The Voyages Curriculum

A collage of images showing a lighthouse, woman holding a sextant, a cobbler, gold miner, and a fisherman.
This is a graphic panel from the Voyages exhibit on display in the park's visitor center.


The voyages of ships and boats link San Francisco with the region, the nation, and the world.

The people who have made these voyages shaped the nature of the city and defined its place in American history and culture.

The six lessons in this unit explore the connections between people, maritime history and the development of California.

The lessons are based on the artifacts, photographs and ideas found in the San Francisco Maritime National Historical Park. They relate directly to exhibits in the park visitor center.

These lessons can be used to enhance your visit to the park, and in the classroom. They connect to the California State Education Content Standards and Framework for Grades 4-6.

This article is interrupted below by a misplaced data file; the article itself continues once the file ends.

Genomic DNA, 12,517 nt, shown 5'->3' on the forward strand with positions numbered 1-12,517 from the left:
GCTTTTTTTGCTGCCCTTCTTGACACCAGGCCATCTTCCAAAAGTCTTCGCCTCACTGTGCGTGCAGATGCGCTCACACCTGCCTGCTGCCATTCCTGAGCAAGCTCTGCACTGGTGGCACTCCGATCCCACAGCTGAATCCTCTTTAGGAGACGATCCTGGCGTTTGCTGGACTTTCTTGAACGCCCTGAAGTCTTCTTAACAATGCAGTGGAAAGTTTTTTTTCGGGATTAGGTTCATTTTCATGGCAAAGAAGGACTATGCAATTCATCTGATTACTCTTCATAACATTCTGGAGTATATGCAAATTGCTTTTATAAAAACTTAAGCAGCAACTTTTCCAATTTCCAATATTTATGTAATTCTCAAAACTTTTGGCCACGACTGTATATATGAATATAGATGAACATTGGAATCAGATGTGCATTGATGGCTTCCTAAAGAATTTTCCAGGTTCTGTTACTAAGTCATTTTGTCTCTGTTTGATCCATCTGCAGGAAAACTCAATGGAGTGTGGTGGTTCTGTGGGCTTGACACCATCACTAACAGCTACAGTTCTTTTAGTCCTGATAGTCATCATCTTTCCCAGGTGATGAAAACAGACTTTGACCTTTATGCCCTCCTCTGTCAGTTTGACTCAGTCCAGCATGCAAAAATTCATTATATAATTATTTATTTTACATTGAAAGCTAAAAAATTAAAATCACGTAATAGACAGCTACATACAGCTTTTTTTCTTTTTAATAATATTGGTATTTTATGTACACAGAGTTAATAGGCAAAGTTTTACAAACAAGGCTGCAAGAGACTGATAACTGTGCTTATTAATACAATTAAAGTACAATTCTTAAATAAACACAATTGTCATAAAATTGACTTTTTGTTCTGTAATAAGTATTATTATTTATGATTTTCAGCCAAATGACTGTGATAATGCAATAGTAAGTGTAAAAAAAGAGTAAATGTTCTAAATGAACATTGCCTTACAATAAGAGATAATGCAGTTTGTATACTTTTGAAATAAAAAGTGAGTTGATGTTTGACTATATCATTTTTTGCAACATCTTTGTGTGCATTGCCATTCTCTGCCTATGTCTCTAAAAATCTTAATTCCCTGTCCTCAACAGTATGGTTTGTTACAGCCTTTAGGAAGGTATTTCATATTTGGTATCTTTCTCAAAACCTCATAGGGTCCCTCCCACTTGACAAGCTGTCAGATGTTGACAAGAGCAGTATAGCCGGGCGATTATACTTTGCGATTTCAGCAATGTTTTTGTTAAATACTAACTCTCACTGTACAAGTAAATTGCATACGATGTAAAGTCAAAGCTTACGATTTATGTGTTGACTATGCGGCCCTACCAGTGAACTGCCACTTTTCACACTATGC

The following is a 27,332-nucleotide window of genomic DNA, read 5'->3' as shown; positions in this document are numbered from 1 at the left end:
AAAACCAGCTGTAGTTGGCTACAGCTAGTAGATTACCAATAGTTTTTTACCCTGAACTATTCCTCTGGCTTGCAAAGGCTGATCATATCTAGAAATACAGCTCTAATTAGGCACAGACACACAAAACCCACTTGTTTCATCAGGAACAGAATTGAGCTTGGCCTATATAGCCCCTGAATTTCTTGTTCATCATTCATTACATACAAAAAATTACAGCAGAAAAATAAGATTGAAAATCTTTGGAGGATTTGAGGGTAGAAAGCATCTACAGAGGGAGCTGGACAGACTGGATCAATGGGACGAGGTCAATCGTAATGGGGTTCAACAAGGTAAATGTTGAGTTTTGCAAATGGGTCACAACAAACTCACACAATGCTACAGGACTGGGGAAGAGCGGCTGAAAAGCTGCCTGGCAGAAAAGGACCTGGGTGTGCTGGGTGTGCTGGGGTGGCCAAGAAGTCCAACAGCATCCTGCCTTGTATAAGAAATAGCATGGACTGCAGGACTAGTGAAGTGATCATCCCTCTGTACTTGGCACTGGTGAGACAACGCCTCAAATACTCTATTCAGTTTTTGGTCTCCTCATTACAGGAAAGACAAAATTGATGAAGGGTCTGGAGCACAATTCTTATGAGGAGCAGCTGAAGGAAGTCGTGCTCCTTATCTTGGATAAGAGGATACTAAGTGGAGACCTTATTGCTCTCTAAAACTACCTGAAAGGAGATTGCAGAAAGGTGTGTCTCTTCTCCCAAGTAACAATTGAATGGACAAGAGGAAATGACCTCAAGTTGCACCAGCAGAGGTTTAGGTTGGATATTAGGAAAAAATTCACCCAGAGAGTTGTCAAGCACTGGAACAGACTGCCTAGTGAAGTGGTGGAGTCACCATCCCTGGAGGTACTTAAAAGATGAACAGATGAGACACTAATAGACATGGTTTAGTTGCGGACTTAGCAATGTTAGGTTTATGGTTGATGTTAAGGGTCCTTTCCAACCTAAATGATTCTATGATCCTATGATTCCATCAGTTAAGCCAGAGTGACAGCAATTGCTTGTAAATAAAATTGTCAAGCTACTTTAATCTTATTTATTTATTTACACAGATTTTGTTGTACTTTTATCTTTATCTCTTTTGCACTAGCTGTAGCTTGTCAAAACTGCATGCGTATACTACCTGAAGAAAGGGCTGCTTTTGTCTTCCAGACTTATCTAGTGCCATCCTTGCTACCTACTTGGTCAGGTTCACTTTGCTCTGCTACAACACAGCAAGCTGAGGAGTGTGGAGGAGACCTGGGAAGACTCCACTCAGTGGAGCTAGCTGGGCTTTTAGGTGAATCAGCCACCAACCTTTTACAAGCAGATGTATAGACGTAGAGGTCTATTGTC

Sailors hauling on a line aboard a ship.

What is it like at sea?

Sea Captain's Daughter lesson (pdf - 1.6MB)

Historical photograph of a California Gold Rush miner.

Why voyage to San Francisco?

Gold Miner and his son lesson (pdf - 1.5MB)

Historical photograph of a Chinese cobbler in San Francisco.

How have voyages impacted San Francisco?

Cobbler and his son lesson (pdf - 1.4MB)

Historic photograph of a San Francisco fisherman repairing his net.

How are voyages connected to industry?

Fisherman's Daughter lesson (pdf - 1.7MB)

A historical photo of a woman on the deck of a sailing ship using a sextant.

How do ships navigate from place to place at sea?

Navigator lesson (pdf - 1MB)

A historic photo of a lighthouse keeper and his family.

What has this light witnessed?

Lighthouse Family lesson (pdf - 1.4MB)

Last updated: May 29, 2015

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